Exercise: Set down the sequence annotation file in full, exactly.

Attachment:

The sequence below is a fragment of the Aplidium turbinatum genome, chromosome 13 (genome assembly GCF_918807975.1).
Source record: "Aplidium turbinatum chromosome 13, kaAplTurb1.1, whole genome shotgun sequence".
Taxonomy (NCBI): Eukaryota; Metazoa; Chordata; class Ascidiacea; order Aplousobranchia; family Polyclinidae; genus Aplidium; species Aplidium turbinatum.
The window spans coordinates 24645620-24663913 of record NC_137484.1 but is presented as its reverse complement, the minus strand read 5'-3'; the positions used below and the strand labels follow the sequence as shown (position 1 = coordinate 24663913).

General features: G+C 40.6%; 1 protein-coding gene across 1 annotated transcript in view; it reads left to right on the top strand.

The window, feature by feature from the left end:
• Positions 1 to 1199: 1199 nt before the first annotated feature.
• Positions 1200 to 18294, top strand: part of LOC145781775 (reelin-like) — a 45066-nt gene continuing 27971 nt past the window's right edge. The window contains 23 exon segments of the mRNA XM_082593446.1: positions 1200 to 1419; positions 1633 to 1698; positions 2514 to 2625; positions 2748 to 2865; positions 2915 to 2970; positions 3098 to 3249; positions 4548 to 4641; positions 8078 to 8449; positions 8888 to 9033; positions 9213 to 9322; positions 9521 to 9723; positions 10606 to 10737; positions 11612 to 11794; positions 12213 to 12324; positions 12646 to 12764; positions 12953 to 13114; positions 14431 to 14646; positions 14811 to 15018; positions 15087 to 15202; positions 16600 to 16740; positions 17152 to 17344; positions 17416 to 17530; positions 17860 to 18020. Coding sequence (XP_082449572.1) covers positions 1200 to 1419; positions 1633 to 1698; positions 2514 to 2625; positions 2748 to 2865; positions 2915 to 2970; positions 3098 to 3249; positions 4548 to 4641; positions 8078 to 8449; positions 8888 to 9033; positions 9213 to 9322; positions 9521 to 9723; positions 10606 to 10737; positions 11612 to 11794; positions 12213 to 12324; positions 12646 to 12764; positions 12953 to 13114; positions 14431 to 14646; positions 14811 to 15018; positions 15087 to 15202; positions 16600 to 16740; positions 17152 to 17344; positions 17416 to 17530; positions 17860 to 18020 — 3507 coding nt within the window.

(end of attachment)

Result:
The sequence below is a fragment of the Aplidium turbinatum genome, chromosome 13 (genome assembly GCF_918807975.1).
Source record: "Aplidium turbinatum chromosome 13, kaAplTurb1.1, whole genome shotgun sequence".
Taxonomy (NCBI): Eukaryota; Metazoa; Chordata; class Ascidiacea; order Aplousobranchia; family Polyclinidae; genus Aplidium; species Aplidium turbinatum.
The window spans coordinates 24645620-24663913 of record NC_137484.1 but is presented as its reverse complement, the minus strand read 5'-3'; the positions used below and the strand labels follow the sequence as shown (position 1 = coordinate 24663913).

General features: G+C 40.6%; 1 protein-coding gene across 1 annotated transcript in view; it reads left to right on the top strand.

The window, feature by feature from the left end:
• Positions 1 to 1199: 1199 nt before the first annotated feature.
• Positions 1200 to 18294, top strand: part of LOC145781775 (reelin-like) — a 45066-nt gene continuing 27971 nt past the window's right edge. The window contains 23 exon segments of the mRNA XM_082593446.1: positions 1200 to 1419; positions 1633 to 1698; positions 2514 to 2625; positions 2748 to 2865; positions 2915 to 2970; positions 3098 to 3249; positions 4548 to 4641; positions 8078 to 8449; positions 8888 to 9033; positions 9213 to 9322; positions 9521 to 9723; positions 10606 to 10737; positions 11612 to 11794; positions 12213 to 12324; positions 12646 to 12764; positions 12953 to 13114; positions 14431 to 14646; positions 14811 to 15018; positions 15087 to 15202; positions 16600 to 16740; positions 17152 to 17344; positions 17416 to 17530; positions 17860 to 18020. Coding sequence (XP_082449572.1) covers positions 1200 to 1419; positions 1633 to 1698; positions 2514 to 2625; positions 2748 to 2865; positions 2915 to 2970; positions 3098 to 3249; positions 4548 to 4641; positions 8078 to 8449; positions 8888 to 9033; positions 9213 to 9322; positions 9521 to 9723; positions 10606 to 10737; positions 11612 to 11794; positions 12213 to 12324; positions 12646 to 12764; positions 12953 to 13114; positions 14431 to 14646; positions 14811 to 15018; positions 15087 to 15202; positions 16600 to 16740; positions 17152 to 17344; positions 17416 to 17530; positions 17860 to 18020 — 3507 coding nt within the window.